Tooth enamel nitrogen isotope composition records trophic position: a tool for reconstructing food webs

Jennifer N. Leichliter, Tina Lüdecke, Alan D. Foreman, Nicolas Bourgon, Nicolas N. Duprey, Hubert Vonhof, Viengkeo Souksavatdy, Anne Marie Bacon, Daniel M. Sigman, Thomas Tütken, Alfredo Martínez-García

Research output: Contribution to journalArticlepeer-review

4 Scopus citations

Abstract

Nitrogen isotopes are widely used to study the trophic position of animals in modern food webs; however, their application in the fossil record is severely limited by degradation of organic material during fossilization. In this study, we show that the nitrogen isotope composition of organic matter preserved in mammalian tooth enamel (δ15Nenamel) records diet and trophic position. The δ15Nenamel of modern African mammals shows a 3.7‰ increase between herbivores and carnivores as expected from trophic enrichment, and there is a strong positive correlation between δ15Nenamel and δ15Nbone-collagen values from the same individuals. Additionally, δ15Nenamel values of Late Pleistocene fossil teeth preserve diet and trophic level information, despite complete diagenetic loss of collagen in the same specimens. We demonstrate that δ15Nenamel represents a powerful geochemical proxy for diet that is applicable to fossils and can help delineate major dietary transitions in ancient vertebrate lineages.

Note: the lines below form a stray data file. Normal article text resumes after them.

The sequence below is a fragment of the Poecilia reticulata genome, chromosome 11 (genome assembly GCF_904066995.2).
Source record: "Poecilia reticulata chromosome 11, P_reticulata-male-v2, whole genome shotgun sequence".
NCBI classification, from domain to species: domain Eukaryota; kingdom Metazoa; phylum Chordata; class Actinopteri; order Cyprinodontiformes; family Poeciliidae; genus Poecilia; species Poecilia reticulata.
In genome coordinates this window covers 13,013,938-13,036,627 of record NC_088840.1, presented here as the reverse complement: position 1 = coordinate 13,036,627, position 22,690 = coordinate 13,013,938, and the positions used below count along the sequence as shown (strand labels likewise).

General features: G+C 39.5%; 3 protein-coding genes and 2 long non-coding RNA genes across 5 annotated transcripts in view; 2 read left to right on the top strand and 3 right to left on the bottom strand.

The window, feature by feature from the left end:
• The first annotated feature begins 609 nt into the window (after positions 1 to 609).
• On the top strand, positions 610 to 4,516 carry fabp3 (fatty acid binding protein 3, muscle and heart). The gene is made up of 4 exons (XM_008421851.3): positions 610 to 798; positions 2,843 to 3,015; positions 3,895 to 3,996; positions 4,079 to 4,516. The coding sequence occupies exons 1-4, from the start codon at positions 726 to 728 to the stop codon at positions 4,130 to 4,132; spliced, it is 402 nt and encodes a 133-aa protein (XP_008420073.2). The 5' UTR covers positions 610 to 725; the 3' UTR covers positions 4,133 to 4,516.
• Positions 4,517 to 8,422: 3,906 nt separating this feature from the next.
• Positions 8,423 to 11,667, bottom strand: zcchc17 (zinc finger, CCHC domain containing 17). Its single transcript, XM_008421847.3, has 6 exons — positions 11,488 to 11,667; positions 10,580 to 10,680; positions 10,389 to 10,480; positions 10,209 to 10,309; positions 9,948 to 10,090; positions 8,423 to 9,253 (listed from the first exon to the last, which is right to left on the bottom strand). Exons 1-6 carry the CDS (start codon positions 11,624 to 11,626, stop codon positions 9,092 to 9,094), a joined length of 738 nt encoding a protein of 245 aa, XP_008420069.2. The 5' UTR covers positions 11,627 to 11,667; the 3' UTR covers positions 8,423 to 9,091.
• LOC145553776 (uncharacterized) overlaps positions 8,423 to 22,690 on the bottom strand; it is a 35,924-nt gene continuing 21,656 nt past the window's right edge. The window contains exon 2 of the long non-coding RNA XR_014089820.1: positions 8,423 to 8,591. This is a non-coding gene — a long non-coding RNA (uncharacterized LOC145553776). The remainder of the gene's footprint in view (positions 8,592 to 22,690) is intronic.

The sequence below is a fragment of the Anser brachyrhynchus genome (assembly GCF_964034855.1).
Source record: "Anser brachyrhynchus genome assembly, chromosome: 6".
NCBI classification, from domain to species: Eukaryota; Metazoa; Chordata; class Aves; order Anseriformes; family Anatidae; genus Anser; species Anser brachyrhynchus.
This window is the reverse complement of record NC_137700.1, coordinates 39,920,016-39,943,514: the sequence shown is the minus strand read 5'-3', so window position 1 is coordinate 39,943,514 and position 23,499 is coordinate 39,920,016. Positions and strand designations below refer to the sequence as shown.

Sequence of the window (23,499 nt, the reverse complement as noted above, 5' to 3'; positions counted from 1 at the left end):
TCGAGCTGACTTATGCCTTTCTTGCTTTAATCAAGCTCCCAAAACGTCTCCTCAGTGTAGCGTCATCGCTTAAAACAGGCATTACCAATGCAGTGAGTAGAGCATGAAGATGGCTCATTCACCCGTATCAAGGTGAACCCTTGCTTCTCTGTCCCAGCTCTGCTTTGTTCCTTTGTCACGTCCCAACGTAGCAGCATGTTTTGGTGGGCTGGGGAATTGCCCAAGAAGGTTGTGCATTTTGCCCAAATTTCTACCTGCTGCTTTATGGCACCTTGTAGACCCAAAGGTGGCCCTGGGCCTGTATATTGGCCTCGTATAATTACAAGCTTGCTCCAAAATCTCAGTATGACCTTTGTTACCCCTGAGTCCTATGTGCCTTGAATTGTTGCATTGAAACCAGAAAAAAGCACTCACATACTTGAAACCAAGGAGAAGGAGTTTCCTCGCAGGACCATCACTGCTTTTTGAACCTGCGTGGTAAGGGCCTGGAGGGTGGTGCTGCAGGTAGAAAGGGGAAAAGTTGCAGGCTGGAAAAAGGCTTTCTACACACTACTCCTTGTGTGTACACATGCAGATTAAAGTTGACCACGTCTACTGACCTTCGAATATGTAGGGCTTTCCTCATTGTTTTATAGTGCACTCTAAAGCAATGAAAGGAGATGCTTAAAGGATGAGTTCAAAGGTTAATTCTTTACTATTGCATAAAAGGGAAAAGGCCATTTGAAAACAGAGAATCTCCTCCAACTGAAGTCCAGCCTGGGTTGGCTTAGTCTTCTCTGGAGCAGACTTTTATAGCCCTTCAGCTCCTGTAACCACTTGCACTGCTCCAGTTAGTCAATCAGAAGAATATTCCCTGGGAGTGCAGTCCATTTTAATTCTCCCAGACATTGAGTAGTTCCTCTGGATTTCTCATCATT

Original languageEnglish (US)
Article number373
JournalCommunications Biology
Volume6
Issue number1
DOIs
StatePublished - Dec 2023

All Science Journal Classification (ASJC) codes

  • Medicine (miscellaneous)
  • General Biochemistry, Genetics and Molecular Biology
  • General Agricultural and Biological Sciences

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